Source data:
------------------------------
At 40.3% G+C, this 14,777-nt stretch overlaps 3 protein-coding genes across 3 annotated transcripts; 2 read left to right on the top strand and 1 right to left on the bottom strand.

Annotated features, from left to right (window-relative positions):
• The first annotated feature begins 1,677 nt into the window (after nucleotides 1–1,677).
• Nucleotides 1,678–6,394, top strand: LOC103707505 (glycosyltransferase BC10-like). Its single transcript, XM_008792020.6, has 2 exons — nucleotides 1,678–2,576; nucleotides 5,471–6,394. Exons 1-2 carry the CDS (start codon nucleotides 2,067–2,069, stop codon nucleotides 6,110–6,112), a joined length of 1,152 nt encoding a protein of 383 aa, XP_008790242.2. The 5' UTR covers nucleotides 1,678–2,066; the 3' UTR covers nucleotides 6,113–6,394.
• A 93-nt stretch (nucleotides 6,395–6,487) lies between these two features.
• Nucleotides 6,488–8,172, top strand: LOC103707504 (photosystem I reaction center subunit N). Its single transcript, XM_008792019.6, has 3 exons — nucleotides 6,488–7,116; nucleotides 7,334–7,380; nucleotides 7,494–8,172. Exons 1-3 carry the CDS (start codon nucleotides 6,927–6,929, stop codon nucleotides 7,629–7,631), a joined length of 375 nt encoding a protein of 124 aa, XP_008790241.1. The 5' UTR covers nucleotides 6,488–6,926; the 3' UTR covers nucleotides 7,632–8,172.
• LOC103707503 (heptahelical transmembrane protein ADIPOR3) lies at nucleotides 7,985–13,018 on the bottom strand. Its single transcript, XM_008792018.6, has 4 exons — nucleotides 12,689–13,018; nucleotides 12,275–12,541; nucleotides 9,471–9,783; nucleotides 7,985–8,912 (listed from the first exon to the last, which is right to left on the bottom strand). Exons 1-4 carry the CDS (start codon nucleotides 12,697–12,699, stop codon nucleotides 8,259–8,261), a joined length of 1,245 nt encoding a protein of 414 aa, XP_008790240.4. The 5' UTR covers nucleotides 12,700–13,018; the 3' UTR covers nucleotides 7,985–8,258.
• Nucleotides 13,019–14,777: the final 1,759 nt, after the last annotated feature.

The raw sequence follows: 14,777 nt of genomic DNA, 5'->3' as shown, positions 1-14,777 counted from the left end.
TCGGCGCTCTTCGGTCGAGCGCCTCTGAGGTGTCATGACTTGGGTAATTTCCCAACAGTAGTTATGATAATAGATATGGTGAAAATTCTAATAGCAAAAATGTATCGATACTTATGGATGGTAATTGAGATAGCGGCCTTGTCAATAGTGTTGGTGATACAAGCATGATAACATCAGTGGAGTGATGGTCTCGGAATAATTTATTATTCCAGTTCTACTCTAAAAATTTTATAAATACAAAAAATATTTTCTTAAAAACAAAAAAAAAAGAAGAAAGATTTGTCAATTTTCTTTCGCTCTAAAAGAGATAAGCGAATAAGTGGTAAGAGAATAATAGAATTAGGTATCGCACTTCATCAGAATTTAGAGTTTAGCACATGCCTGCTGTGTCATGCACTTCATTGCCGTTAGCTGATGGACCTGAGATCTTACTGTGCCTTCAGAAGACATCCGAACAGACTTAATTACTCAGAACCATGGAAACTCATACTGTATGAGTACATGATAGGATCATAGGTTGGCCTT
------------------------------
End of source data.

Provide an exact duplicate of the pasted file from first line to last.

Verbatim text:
At 40.3% G+C, this 14,777-nt stretch overlaps 3 protein-coding genes across 3 annotated transcripts; 2 read left to right on the top strand and 1 right to left on the bottom strand.

Annotated features, from left to right (window-relative positions):
• The first annotated feature begins 1,677 nt into the window (after nucleotides 1–1,677).
• Nucleotides 1,678–6,394, top strand: LOC103707505 (glycosyltransferase BC10-like). Its single transcript, XM_008792020.6, has 2 exons — nucleotides 1,678–2,576; nucleotides 5,471–6,394. Exons 1-2 carry the CDS (start codon nucleotides 2,067–2,069, stop codon nucleotides 6,110–6,112), a joined length of 1,152 nt encoding a protein of 383 aa, XP_008790242.2. The 5' UTR covers nucleotides 1,678–2,066; the 3' UTR covers nucleotides 6,113–6,394.
• A 93-nt stretch (nucleotides 6,395–6,487) lies between these two features.
• Nucleotides 6,488–8,172, top strand: LOC103707504 (photosystem I reaction center subunit N). Its single transcript, XM_008792019.6, has 3 exons — nucleotides 6,488–7,116; nucleotides 7,334–7,380; nucleotides 7,494–8,172. Exons 1-3 carry the CDS (start codon nucleotides 6,927–6,929, stop codon nucleotides 7,629–7,631), a joined length of 375 nt encoding a protein of 124 aa, XP_008790241.1. The 5' UTR covers nucleotides 6,488–6,926; the 3' UTR covers nucleotides 7,632–8,172.
• LOC103707503 (heptahelical transmembrane protein ADIPOR3) lies at nucleotides 7,985–13,018 on the bottom strand. Its single transcript, XM_008792018.6, has 4 exons — nucleotides 12,689–13,018; nucleotides 12,275–12,541; nucleotides 9,471–9,783; nucleotides 7,985–8,912 (listed from the first exon to the last, which is right to left on the bottom strand). Exons 1-4 carry the CDS (start codon nucleotides 12,697–12,699, stop codon nucleotides 8,259–8,261), a joined length of 1,245 nt encoding a protein of 414 aa, XP_008790240.4. The 5' UTR covers nucleotides 12,700–13,018; the 3' UTR covers nucleotides 7,985–8,258.
• Nucleotides 13,019–14,777: the final 1,759 nt, after the last annotated feature.

The raw sequence follows: 14,777 nt of genomic DNA, 5'->3' as shown, positions 1-14,777 counted from the left end.
TCGGCGCTCTTCGGTCGAGCGCCTCTGAGGTGTCATGACTTGGGTAATTTCCCAACAGTAGTTATGATAATAGATATGGTGAAAATTCTAATAGCAAAAATGTATCGATACTTATGGATGGTAATTGAGATAGCGGCCTTGTCAATAGTGTTGGTGATACAAGCATGATAACATCAGTGGAGTGATGGTCTCGGAATAATTTATTATTCCAGTTCTACTCTAAAAATTTTATAAATACAAAAAATATTTTCTTAAAAACAAAAAAAAAAGAAGAAAGATTTGTCAATTTTCTTTCGCTCTAAAAGAGATAAGCGAATAAGTGGTAAGAGAATAATAGAATTAGGTATCGCACTTCATCAGAATTTAGAGTTTAGCACATGCCTGCTGTGTCATGCACTTCATTGCCGTTAGCTGATGGACCTGAGATCTTACTGTGCCTTCAGAAGACATCCGAACAGACTTAATTACTCAGAACCATGGAAACTCATACTGTATGAGTACATGATAGGATCATAGGTTGGCCTT